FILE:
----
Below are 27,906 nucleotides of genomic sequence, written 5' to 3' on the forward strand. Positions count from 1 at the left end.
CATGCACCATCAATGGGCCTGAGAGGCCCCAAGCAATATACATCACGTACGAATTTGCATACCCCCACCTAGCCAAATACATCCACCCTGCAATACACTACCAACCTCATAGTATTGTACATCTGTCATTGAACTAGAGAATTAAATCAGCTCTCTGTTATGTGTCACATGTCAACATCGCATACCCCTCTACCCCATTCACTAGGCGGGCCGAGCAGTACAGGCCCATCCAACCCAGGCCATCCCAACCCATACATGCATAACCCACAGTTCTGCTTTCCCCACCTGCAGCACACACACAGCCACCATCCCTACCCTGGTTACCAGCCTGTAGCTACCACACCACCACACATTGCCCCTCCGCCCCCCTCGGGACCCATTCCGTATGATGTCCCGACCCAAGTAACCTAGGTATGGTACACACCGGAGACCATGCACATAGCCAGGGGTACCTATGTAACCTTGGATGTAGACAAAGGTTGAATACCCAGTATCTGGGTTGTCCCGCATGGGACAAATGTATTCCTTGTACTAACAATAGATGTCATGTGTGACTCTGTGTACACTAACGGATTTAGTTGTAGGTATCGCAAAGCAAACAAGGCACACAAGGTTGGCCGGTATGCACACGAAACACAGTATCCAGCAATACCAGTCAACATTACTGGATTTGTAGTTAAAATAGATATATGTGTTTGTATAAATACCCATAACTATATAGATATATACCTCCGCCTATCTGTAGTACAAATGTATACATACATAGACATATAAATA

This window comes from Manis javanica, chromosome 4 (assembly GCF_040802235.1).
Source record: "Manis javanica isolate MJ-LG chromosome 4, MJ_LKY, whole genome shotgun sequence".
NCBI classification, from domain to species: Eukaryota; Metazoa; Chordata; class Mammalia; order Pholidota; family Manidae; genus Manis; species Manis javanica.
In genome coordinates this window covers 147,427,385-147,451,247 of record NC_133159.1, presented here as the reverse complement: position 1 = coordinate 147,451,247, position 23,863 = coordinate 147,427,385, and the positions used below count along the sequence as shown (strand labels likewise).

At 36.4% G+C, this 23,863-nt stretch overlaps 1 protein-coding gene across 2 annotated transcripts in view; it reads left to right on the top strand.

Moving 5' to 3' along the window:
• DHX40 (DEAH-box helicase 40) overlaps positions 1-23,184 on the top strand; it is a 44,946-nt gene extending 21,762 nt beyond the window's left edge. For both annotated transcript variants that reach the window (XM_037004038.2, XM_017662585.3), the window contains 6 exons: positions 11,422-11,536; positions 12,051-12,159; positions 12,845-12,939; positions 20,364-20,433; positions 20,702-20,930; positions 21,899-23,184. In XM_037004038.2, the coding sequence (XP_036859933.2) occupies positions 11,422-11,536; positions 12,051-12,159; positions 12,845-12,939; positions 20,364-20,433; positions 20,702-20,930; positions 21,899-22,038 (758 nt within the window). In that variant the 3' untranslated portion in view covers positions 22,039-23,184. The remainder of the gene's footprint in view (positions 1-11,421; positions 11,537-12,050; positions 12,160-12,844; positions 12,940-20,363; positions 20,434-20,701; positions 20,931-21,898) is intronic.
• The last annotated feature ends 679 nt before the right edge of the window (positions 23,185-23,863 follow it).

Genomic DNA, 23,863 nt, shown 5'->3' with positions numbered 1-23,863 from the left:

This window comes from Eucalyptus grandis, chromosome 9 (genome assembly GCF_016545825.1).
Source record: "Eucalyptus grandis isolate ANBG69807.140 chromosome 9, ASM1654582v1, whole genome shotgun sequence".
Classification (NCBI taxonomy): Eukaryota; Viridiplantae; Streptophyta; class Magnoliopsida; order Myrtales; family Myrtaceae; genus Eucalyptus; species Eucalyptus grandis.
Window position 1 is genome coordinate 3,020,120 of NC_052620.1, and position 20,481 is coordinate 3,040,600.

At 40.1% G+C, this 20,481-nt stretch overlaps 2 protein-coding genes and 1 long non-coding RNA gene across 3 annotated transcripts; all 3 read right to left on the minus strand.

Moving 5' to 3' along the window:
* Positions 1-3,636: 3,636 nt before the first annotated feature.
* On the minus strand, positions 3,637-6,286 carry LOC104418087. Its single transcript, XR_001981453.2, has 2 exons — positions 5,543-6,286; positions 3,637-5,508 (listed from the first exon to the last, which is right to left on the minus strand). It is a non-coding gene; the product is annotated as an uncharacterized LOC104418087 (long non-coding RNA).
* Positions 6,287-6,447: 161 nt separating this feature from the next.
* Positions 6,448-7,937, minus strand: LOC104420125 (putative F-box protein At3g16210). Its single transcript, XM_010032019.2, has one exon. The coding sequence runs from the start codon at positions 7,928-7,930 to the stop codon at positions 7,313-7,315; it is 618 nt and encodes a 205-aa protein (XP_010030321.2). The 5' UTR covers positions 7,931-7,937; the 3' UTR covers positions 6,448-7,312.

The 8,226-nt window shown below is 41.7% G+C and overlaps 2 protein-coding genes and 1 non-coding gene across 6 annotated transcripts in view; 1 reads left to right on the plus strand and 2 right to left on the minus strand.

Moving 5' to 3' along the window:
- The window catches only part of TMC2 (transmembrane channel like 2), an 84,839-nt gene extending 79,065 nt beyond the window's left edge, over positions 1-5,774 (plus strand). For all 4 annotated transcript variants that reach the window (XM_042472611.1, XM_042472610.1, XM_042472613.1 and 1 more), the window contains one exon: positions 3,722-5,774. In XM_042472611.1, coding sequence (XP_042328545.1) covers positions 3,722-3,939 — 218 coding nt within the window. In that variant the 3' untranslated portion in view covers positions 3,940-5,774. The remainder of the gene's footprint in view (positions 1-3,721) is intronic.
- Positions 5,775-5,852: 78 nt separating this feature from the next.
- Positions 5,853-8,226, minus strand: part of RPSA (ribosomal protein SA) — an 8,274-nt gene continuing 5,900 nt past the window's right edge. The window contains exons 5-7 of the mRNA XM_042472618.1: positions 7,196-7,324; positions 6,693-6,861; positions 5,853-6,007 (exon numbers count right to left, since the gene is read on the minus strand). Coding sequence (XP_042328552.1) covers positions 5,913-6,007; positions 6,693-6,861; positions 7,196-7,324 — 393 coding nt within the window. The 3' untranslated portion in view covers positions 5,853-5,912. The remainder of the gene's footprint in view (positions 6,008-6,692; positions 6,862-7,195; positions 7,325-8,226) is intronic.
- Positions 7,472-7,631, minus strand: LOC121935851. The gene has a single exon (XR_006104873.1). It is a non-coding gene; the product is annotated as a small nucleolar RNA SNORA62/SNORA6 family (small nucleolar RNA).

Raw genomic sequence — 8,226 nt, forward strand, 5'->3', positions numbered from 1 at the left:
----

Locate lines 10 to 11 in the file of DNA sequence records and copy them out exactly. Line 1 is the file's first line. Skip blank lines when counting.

• The last annotated feature ends 679 nt before the right edge of the window (positions 23,185-23,863 follow it).

Genomic DNA, 23,863 nt, shown 5'->3' with positions numbered 1-23,863 from the left: